In the Ezekiel passage, sprinkling is symbolic. However, in Numbers 19:9, 18-19, the sprinkling is literal. The cleansing or purification as a result of sprinkling was symbolic, looking forward to New Covenant in Christ where the cleansing by the blood Christ cleanses. Said another way, the sprinkling in the Old Testament did not cleanse sin any more than baptism in the New Testament cleanses sin. However, both actions symbolize the blood of Christ that cleanses sin.    

Scripture is the best interpreter of Scripture:

The Greek βαπτίζω‎ is rendered “dip, plunge, dyed, bathed or immersed” in the Septuagint. Therefore, the parallel between sprinkling and baptism (βαπτίζω) does not depend either upon the Old Testament Septuagint or the New Testament translation of the word. Furthermore, just because βαπτίζω does not in translation mean sprinkling does not invalidate the intended parallel of sprinkling and baptism. The Scriptures in Hebrews 9:19, 12:24, Leviticus 14:7, and Numbers 19:18 make the connection between sprinkling and baptism as functional parallels.

Likewise, “In whom also ye are circumcised with the circumcision made without hands, in putting off the body of the sins of the flesh by the circumcision of Christ: Buried with him in baptism, wherein also ye are risen with him through the faith of the operation of God, who hath raised him from the dead” Colossians 2:11–12. The Colossians passage is analogous or the functional equivalent between circumcision in the Older Covenant and water baptism in the New Covenant.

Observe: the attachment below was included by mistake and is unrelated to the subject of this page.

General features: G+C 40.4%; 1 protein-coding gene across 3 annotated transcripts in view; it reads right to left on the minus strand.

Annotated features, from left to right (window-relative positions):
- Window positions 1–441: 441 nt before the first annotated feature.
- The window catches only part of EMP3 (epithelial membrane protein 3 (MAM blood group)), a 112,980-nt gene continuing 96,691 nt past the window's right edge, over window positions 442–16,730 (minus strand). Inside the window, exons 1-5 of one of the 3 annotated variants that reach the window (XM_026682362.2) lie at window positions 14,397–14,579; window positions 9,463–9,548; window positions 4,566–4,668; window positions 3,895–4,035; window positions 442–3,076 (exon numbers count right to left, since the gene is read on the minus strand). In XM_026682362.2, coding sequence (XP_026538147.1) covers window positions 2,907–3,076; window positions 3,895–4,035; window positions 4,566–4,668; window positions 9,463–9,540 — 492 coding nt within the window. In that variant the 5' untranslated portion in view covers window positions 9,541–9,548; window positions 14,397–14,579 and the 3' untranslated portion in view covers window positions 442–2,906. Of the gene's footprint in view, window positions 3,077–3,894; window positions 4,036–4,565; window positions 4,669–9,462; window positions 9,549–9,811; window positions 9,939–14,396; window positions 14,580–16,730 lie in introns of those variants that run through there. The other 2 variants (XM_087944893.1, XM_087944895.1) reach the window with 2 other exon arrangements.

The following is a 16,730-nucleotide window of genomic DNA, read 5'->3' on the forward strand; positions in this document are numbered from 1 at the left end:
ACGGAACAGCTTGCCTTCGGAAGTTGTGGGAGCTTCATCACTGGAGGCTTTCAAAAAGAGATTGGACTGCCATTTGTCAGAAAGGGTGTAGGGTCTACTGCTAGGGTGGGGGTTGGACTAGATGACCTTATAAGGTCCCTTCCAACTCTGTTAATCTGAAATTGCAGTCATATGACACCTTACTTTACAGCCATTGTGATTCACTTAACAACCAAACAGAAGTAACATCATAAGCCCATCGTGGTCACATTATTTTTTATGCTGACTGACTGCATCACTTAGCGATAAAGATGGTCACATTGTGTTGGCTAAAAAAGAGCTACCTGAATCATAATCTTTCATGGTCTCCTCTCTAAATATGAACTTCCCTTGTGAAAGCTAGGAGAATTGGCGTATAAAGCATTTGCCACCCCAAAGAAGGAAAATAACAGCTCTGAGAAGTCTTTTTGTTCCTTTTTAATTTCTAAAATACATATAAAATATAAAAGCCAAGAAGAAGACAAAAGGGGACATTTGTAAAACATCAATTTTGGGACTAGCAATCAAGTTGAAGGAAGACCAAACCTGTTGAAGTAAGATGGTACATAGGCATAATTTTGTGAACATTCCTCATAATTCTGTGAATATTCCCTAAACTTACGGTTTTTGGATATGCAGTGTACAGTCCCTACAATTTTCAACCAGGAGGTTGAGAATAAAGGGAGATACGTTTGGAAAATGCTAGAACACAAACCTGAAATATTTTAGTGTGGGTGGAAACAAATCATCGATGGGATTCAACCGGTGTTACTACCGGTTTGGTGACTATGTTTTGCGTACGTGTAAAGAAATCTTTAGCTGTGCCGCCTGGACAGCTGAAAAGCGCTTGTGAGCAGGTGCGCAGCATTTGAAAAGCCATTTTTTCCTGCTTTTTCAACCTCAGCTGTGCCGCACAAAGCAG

For more study:

See BAPTISM by Rev. John Scott Johnson, Ph.D. at,


by Rev. Prof. Dr. Francis Nigel Lee

“Study to shew thyself approved unto God, a workman that needeth not to be ashamed, rightly dividing the word of truth.” (2 Timothy 2:15)


1.      H. D. M. Spence and Joseph S. Exell, The Pulpit Commentary, Ezekiel, Vol. 12., (Grand Rapids, Michigan, Eerdmans Publishing Company reprint 1978), p. 245.

2.      Charles John Ellicott, Bible Commentary for English Readers, Ezekiel, Vol. 5, (London, England, Cassell and Company), p. 305.

3.      Matthew Poole’s Commentary on the Holy Bible, Ezekiel, Vol. 2, (Peabody, Massachusetts, Hendrickson Publishers, 1985) p. 772.